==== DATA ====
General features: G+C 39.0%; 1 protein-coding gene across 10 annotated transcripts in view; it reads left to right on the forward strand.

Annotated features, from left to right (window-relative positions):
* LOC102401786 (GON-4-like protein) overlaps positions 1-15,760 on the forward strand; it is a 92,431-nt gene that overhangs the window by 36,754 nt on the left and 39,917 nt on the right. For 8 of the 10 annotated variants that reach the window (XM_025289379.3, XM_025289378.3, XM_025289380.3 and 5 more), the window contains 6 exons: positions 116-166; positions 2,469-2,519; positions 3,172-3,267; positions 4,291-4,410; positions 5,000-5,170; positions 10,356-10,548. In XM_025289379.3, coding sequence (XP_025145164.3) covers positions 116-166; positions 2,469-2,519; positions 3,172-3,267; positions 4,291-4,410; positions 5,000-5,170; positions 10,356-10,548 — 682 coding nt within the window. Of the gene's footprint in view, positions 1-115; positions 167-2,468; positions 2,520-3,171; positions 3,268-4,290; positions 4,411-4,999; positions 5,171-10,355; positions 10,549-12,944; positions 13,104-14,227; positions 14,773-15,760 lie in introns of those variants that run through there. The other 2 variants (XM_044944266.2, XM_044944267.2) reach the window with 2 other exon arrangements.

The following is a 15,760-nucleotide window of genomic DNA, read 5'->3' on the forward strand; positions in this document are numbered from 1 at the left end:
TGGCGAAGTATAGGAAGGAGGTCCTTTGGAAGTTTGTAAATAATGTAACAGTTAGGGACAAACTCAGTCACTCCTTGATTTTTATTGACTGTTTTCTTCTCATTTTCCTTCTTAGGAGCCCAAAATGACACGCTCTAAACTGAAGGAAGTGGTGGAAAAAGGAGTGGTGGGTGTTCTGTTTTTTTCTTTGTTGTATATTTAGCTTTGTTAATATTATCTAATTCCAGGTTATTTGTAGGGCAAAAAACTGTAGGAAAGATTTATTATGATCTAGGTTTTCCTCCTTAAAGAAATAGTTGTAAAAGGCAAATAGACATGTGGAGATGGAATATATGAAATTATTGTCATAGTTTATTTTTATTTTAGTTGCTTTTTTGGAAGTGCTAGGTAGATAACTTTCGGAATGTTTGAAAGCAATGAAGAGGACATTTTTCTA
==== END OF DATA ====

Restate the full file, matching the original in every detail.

General features: G+C 39.0%; 1 protein-coding gene across 10 annotated transcripts in view; it reads left to right on the forward strand.

Annotated features, from left to right (window-relative positions):
* LOC102401786 (GON-4-like protein) overlaps positions 1-15,760 on the forward strand; it is a 92,431-nt gene that overhangs the window by 36,754 nt on the left and 39,917 nt on the right. For 8 of the 10 annotated variants that reach the window (XM_025289379.3, XM_025289378.3, XM_025289380.3 and 5 more), the window contains 6 exons: positions 116-166; positions 2,469-2,519; positions 3,172-3,267; positions 4,291-4,410; positions 5,000-5,170; positions 10,356-10,548. In XM_025289379.3, coding sequence (XP_025145164.3) covers positions 116-166; positions 2,469-2,519; positions 3,172-3,267; positions 4,291-4,410; positions 5,000-5,170; positions 10,356-10,548 — 682 coding nt within the window. Of the gene's footprint in view, positions 1-115; positions 167-2,468; positions 2,520-3,171; positions 3,268-4,290; positions 4,411-4,999; positions 5,171-10,355; positions 10,549-12,944; positions 13,104-14,227; positions 14,773-15,760 lie in introns of those variants that run through there. The other 2 variants (XM_044944266.2, XM_044944267.2) reach the window with 2 other exon arrangements.

The following is a 15,760-nucleotide window of genomic DNA, read 5'->3' on the forward strand; positions in this document are numbered from 1 at the left end:
TGGCGAAGTATAGGAAGGAGGTCCTTTGGAAGTTTGTAAATAATGTAACAGTTAGGGACAAACTCAGTCACTCCTTGATTTTTATTGACTGTTTTCTTCTCATTTTCCTTCTTAGGAGCCCAAAATGACACGCTCTAAACTGAAGGAAGTGGTGGAAAAAGGAGTGGTGGGTGTTCTGTTTTTTTCTTTGTTGTATATTTAGCTTTGTTAATATTATCTAATTCCAGGTTATTTGTAGGGCAAAAAACTGTAGGAAAGATTTATTATGATCTAGGTTTTCCTCCTTAAAGAAATAGTTGTAAAAGGCAAATAGACATGTGGAGATGGAATATATGAAATTATTGTCATAGTTTATTTTTATTTTAGTTGCTTTTTTGGAAGTGCTAGGTAGATAACTTTCGGAATGTTTGAAAGCAATGAAGAGGACATTTTTCTA